Let $x_1,x_2,x_3$,... be a sequence of nonnegative real numbers. Prove that


I try: Let $M=\limsup_{n\to\infty}\frac{x_n}{\sqrt{n}}$. If $M=+\infty$,the inequality is clear. If $M<+\infty$, let $r\in \mathbb R$ and $r>M$. By $M_k$ theorem, $\exists k$ such that $M\leq M_k <r$ For $n>k$, we have $\frac{x_n}{\sqrt{n}}<r$, $\frac{x_{n-1}}{\sqrt{n}}<r$, . . . $\frac{x_{k+1}}{\sqrt{n}}<r$ , $\frac{x_k}{\sqrt{n}}<r$. Adding these, we get $\frac{{x_k}^2+...+{x_n}^2}{n}<(n-k)r^2$. So,$\frac{{x_1}^2+...+{x_n}^2}{n^2}<\frac{(n-k)r^2}{n}+\frac{{x_1}^2+...+{x_{k-1}}^2}{n^2}$. $\limsup_{n\to\infty}\frac{\sqrt{{x_1}^2+{x_2}^2+...+{x_n}^2}}{n}\leq \limsup_{n\to\infty}\sqrt{\frac{(n-k)r^2}{n}+\frac{{x_1}^2+...+{x_{k-1}}^2}{n^2}}=r$ Let $r\rightarrow M^+$, we get the inequality.

However,only $\limsup_{n\to\infty}\frac{\sqrt{{x_1}^2+{x_2}^2+...+{x_n}^2}}{n}\leq\limsup_{n\to\infty}\frac{x_n}{\sqrt{n}}$ is proved


1 Answer 1


Let $M = \limsup_n { x_n \over \sqrt{n}}$. Suppose $M<\infty$ otherwise the inequality is vacuous.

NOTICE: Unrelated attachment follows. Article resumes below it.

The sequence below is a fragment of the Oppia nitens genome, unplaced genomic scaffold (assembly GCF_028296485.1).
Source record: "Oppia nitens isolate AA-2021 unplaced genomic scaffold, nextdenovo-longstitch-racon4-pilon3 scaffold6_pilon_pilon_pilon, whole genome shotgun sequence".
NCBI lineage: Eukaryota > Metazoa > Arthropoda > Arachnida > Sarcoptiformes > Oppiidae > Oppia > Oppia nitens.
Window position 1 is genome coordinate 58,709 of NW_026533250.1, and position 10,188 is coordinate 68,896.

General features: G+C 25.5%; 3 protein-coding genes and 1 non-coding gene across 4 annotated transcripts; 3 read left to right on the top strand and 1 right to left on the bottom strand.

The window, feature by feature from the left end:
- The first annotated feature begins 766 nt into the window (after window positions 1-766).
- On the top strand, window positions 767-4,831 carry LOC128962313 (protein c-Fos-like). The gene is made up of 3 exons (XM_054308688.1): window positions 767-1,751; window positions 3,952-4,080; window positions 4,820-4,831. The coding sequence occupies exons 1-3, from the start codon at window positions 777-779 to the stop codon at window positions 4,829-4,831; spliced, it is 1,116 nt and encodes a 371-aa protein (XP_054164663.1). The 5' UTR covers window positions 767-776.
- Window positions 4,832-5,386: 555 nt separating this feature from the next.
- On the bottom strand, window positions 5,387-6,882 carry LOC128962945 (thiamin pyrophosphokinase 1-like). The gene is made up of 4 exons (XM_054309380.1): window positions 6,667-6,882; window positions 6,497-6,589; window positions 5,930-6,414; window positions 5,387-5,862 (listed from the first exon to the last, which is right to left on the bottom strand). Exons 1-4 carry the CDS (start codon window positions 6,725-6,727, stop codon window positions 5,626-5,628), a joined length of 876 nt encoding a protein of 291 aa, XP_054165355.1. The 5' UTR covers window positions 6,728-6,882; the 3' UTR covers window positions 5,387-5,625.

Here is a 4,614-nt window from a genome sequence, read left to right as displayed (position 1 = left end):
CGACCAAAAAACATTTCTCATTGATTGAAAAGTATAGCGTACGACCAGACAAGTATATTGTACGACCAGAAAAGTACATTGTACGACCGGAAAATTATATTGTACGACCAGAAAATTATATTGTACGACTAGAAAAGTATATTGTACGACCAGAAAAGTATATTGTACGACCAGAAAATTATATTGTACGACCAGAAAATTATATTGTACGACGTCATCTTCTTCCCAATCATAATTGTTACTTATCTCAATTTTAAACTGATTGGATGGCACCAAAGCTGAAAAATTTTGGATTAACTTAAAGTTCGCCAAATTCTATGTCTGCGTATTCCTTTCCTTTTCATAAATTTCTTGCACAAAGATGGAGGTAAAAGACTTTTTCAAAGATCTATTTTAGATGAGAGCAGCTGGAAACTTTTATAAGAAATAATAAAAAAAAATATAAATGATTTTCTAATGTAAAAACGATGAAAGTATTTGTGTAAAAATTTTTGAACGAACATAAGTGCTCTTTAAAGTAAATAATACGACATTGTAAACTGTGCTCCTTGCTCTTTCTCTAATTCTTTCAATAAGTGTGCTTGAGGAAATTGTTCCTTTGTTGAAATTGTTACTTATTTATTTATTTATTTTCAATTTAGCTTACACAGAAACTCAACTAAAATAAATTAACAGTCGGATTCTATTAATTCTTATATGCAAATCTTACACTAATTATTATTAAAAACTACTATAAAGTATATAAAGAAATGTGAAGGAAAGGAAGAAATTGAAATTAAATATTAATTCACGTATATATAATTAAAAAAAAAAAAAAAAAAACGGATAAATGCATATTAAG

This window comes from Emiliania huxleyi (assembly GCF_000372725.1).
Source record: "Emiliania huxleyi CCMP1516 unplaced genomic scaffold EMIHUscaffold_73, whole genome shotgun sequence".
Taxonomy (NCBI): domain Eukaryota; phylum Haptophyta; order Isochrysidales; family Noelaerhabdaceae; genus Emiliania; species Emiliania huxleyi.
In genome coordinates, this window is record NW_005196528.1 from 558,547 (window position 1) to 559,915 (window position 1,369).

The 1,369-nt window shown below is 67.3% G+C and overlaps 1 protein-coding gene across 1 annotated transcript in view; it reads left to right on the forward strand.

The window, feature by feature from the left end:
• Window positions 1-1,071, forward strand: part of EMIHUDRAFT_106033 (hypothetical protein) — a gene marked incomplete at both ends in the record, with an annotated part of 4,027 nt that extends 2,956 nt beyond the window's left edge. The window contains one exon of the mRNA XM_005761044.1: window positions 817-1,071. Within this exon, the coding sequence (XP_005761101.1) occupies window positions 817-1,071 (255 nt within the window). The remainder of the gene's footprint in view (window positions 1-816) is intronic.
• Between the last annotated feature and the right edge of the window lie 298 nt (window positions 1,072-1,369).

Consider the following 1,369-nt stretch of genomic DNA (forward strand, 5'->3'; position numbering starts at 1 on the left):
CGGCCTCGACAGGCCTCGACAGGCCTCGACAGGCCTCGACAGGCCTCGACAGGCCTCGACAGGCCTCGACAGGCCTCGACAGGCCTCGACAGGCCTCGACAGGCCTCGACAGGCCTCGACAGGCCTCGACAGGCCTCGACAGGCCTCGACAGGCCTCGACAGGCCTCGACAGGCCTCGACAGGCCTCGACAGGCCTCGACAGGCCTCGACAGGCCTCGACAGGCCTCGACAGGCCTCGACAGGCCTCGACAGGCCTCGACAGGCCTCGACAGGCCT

Then for all $\epsilon>0$, there exists some $N$ such that $x_n \le (M+\epsilon) \sqrt{n}$ for $n \ge N$.

Pick some $\epsilon>0$.

Then \begin{eqnarray} \sqrt{ { x_1^2+\cdots + x_n^2 \over n^2 } } &\le& \sqrt{ { x_1^2+\cdots + x_{N-1}^2 \over n^2 } +{ x_N^2+\cdots + x_n^2 \over n^2 } } \\ &\le & \sqrt{ { x_1^2+\cdots + x_{N-1}^2 \over n^2 } +(M+ \epsilon)^2{ N+\cdots + n \over n^2} } \\ &= & \sqrt{ { x_1^2+\cdots + x_{N-1}^2 \over n^2 } +(M+ \epsilon)^2{ {1 \over 2} (n-N+1) (N+n) \over n^2} } \\ \end{eqnarray} Taking the $\limsup$ of both sides gives $\limsup_n \sqrt{ { x_1^2+\cdots + x_n^2 \over n^2 } } \le {1 \over \sqrt{2}} (M+ \epsilon)$. Since $\epsilon>0$ was arbitrayy, we have $\limsup_n \sqrt{ { x_1^2+\cdots + x_n^2 \over n^2 } } \le { M \over \sqrt{2}}$.


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